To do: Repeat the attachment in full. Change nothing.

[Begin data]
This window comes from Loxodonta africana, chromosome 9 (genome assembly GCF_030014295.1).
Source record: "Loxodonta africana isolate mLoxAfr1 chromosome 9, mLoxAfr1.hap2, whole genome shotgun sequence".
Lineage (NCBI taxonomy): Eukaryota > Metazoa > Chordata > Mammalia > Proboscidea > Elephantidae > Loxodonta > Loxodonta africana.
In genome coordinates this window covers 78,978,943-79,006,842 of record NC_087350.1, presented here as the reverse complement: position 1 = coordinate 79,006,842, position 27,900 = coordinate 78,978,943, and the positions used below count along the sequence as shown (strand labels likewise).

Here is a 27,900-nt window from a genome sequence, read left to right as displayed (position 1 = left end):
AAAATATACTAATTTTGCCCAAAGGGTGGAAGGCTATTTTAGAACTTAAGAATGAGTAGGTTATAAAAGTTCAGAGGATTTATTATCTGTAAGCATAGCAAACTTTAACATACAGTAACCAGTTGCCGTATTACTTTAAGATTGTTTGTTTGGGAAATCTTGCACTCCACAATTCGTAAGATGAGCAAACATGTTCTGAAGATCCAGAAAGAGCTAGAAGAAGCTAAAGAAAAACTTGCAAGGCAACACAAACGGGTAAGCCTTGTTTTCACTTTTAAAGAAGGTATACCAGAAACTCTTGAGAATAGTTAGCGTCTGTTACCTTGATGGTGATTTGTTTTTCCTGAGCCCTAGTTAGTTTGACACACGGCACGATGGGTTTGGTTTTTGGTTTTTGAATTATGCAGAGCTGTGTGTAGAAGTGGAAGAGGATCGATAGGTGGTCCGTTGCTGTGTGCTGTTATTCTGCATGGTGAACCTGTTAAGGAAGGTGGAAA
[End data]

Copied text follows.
This window comes from Loxodonta africana, chromosome 9 (genome assembly GCF_030014295.1).
Source record: "Loxodonta africana isolate mLoxAfr1 chromosome 9, mLoxAfr1.hap2, whole genome shotgun sequence".
Lineage (NCBI taxonomy): Eukaryota > Metazoa > Chordata > Mammalia > Proboscidea > Elephantidae > Loxodonta > Loxodonta africana.
In genome coordinates this window covers 78,978,943-79,006,842 of record NC_087350.1, presented here as the reverse complement: position 1 = coordinate 79,006,842, position 27,900 = coordinate 78,978,943, and the positions used below count along the sequence as shown (strand labels likewise).

Here is a 27,900-nt window from a genome sequence, read left to right as displayed (position 1 = left end):
AAAATATACTAATTTTGCCCAAAGGGTGGAAGGCTATTTTAGAACTTAAGAATGAGTAGGTTATAAAAGTTCAGAGGATTTATTATCTGTAAGCATAGCAAACTTTAACATACAGTAACCAGTTGCCGTATTACTTTAAGATTGTTTGTTTGGGAAATCTTGCACTCCACAATTCGTAAGATGAGCAAACATGTTCTGAAGATCCAGAAAGAGCTAGAAGAAGCTAAAGAAAAACTTGCAAGGCAACACAAACGGGTAAGCCTTGTTTTCACTTTTAAAGAAGGTATACCAGAAACTCTTGAGAATAGTTAGCGTCTGTTACCTTGATGGTGATTTGTTTTTCCTGAGCCCTAGTTAGTTTGACACACGGCACGATGGGTTTGGTTTTTGGTTTTTGAATTATGCAGAGCTGTGTGTAGAAGTGGAAGAGGATCGATAGGTGGTCCGTTGCTGTGTGCTGTTATTCTGCATGGTGAACCTGTTAAGGAAGGTGGAAA